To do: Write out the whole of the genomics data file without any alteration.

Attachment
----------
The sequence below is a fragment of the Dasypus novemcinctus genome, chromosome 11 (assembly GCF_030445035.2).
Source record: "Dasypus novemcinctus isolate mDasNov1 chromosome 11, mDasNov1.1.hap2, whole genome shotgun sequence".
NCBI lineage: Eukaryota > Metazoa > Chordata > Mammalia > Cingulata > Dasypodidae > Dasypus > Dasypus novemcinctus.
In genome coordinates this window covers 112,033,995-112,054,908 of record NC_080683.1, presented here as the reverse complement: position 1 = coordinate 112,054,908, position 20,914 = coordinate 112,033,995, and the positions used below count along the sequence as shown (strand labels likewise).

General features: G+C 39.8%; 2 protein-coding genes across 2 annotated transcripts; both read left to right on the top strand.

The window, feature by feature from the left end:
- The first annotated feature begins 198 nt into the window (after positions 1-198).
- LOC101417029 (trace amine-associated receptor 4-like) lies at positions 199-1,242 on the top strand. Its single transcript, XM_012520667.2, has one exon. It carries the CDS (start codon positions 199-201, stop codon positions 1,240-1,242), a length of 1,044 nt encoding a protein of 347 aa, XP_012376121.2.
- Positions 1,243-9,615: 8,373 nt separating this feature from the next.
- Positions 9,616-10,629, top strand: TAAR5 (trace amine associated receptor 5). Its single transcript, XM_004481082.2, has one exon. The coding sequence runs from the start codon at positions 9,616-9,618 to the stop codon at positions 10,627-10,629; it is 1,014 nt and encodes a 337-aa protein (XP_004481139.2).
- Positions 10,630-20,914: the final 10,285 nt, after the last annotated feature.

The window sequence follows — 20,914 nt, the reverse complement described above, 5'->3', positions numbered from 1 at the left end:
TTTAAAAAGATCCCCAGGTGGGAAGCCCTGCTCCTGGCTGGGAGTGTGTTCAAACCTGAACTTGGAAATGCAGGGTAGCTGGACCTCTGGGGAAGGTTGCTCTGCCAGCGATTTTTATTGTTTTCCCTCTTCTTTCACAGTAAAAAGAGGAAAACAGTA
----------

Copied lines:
The sequence below is a fragment of the Dasypus novemcinctus genome, chromosome 11 (assembly GCF_030445035.2).
Source record: "Dasypus novemcinctus isolate mDasNov1 chromosome 11, mDasNov1.1.hap2, whole genome shotgun sequence".
NCBI lineage: Eukaryota > Metazoa > Chordata > Mammalia > Cingulata > Dasypodidae > Dasypus > Dasypus novemcinctus.
In genome coordinates this window covers 112,033,995-112,054,908 of record NC_080683.1, presented here as the reverse complement: position 1 = coordinate 112,054,908, position 20,914 = coordinate 112,033,995, and the positions used below count along the sequence as shown (strand labels likewise).

General features: G+C 39.8%; 2 protein-coding genes across 2 annotated transcripts; both read left to right on the top strand.

The window, feature by feature from the left end:
- The first annotated feature begins 198 nt into the window (after positions 1-198).
- LOC101417029 (trace amine-associated receptor 4-like) lies at positions 199-1,242 on the top strand. Its single transcript, XM_012520667.2, has one exon. It carries the CDS (start codon positions 199-201, stop codon positions 1,240-1,242), a length of 1,044 nt encoding a protein of 347 aa, XP_012376121.2.
- Positions 1,243-9,615: 8,373 nt separating this feature from the next.
- Positions 9,616-10,629, top strand: TAAR5 (trace amine associated receptor 5). Its single transcript, XM_004481082.2, has one exon. The coding sequence runs from the start codon at positions 9,616-9,618 to the stop codon at positions 10,627-10,629; it is 1,014 nt and encodes a 337-aa protein (XP_004481139.2).
- Positions 10,630-20,914: the final 10,285 nt, after the last annotated feature.

The window sequence follows — 20,914 nt, the reverse complement described above, 5'->3', positions numbered from 1 at the left end:
TTTAAAAAGATCCCCAGGTGGGAAGCCCTGCTCCTGGCTGGGAGTGTGTTCAAACCTGAACTTGGAAATGCAGGGTAGCTGGACCTCTGGGGAAGGTTGCTCTGCCAGCGATTTTTATTGTTTTCCCTCTTCTTTCACAGTAAAAAGAGGAAAACAGTA